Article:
Apparently, she told LS something, because late that night, after everyone left and
my friend and I were sitting around doing nothing, he called me. He actually shouted at me for not asking her enough questions about her and talking about myself too much, and told me that his family was the most important thing to him, and that I needed to respect that. I was shocked. Really? My friend told me he was probably just drunk and to ignore it.
The next day, he acted normal, but I was starting to wonder. We made a date to do something, but when I got there (now that I think about it, I was always driving to his place) he was in a weird mood and couldn't muster up the energy to go. I sat there feeling like crap, bored and defeated. Another dating disaster. I went home.
A few days later, a call. A plan. A real plan, with tickets, involving a small road trip. I took the chance. I told everyone at work. I was excited.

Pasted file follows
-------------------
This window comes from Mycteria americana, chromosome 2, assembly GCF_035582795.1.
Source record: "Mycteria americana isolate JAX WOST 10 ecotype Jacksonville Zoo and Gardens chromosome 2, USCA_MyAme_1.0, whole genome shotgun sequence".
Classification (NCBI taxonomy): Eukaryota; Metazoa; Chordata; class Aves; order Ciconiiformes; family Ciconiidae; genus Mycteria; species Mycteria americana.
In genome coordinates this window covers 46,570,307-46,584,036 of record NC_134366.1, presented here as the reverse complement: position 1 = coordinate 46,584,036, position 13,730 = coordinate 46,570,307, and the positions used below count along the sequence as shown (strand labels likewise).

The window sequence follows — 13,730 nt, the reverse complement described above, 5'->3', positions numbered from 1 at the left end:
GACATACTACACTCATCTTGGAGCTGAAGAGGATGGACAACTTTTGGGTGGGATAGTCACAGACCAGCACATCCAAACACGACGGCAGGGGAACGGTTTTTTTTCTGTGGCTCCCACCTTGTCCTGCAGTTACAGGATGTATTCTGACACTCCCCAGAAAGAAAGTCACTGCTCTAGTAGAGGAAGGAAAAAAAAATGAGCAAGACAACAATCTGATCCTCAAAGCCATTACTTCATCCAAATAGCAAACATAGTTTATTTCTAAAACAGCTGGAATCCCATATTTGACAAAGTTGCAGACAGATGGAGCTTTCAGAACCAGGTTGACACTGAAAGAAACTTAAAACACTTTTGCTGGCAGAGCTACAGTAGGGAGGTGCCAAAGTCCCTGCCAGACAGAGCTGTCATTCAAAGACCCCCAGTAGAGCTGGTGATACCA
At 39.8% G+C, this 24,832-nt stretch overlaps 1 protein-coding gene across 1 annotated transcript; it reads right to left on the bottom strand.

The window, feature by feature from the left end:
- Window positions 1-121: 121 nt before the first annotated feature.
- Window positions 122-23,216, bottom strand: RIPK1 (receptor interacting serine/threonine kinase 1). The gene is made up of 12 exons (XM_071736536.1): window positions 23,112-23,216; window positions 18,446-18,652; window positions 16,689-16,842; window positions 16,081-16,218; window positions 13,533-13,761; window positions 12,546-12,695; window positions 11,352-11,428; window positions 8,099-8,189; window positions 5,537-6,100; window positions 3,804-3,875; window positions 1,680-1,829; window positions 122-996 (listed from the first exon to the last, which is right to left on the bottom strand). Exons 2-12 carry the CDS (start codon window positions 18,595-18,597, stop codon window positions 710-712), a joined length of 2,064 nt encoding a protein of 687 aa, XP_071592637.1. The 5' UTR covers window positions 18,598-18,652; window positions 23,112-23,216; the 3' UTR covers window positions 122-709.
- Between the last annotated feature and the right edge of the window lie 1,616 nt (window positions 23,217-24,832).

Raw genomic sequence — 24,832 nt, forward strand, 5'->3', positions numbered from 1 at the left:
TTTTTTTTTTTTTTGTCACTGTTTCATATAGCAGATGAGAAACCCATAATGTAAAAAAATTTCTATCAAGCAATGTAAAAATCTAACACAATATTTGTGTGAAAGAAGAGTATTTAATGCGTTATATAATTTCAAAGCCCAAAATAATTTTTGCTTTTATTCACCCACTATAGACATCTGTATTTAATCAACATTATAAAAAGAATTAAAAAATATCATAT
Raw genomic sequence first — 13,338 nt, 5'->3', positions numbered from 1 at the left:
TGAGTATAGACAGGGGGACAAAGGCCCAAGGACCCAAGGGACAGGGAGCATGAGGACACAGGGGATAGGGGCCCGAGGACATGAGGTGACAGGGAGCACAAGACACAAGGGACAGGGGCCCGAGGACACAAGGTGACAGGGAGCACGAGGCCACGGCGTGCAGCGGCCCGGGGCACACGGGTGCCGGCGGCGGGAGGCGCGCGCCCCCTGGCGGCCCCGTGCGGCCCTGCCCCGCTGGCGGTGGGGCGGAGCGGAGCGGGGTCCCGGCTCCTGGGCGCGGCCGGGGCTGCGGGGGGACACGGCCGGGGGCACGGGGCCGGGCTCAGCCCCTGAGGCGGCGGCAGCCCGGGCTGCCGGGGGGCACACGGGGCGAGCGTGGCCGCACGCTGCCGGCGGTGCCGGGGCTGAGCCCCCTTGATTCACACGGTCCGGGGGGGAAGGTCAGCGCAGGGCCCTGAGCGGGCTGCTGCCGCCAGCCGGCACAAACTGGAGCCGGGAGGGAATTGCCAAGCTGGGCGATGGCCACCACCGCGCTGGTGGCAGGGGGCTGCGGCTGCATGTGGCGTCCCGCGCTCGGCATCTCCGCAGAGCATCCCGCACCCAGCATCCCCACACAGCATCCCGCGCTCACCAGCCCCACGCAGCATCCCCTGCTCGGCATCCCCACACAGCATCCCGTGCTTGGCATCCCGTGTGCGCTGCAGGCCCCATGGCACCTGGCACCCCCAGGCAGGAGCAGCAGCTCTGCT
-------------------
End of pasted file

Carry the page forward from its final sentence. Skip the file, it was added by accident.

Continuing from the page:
I went to yoga, went home, got ready. The time for him to pick me up came and went. His phone was off, or at least it went straight to voicemail. I finally fell asleep, cursing him. I woke up a few hours later, and dialed the phone with bleary eyes and a fuzzy mind. He answered. Shit, it was 3a.m.
"Hello?" he answered breathlessly.
"Yeah, um, HELLO???!?" I responded.
"Oh, shit." (guiltily)
"Yeah. What happened?"
I heard stirring, whispering, and if it wasn't the sounds of two people in bed, I don't know what it was.
And I just sat there wanting to cry, but instead said, "Well, actually, that's fine, you had an emergency, but it's a little rude not to call me after the emergency died down, what with technology and mobile phones and all. Even a text message takes about 7 seconds," and hung up.

I never heard from him again, but I to this day, I think that it really is possible to love your sibling a little too much. From the looks of it, his sister really did always come first. (Sorry, couldn't resist the gross pun.)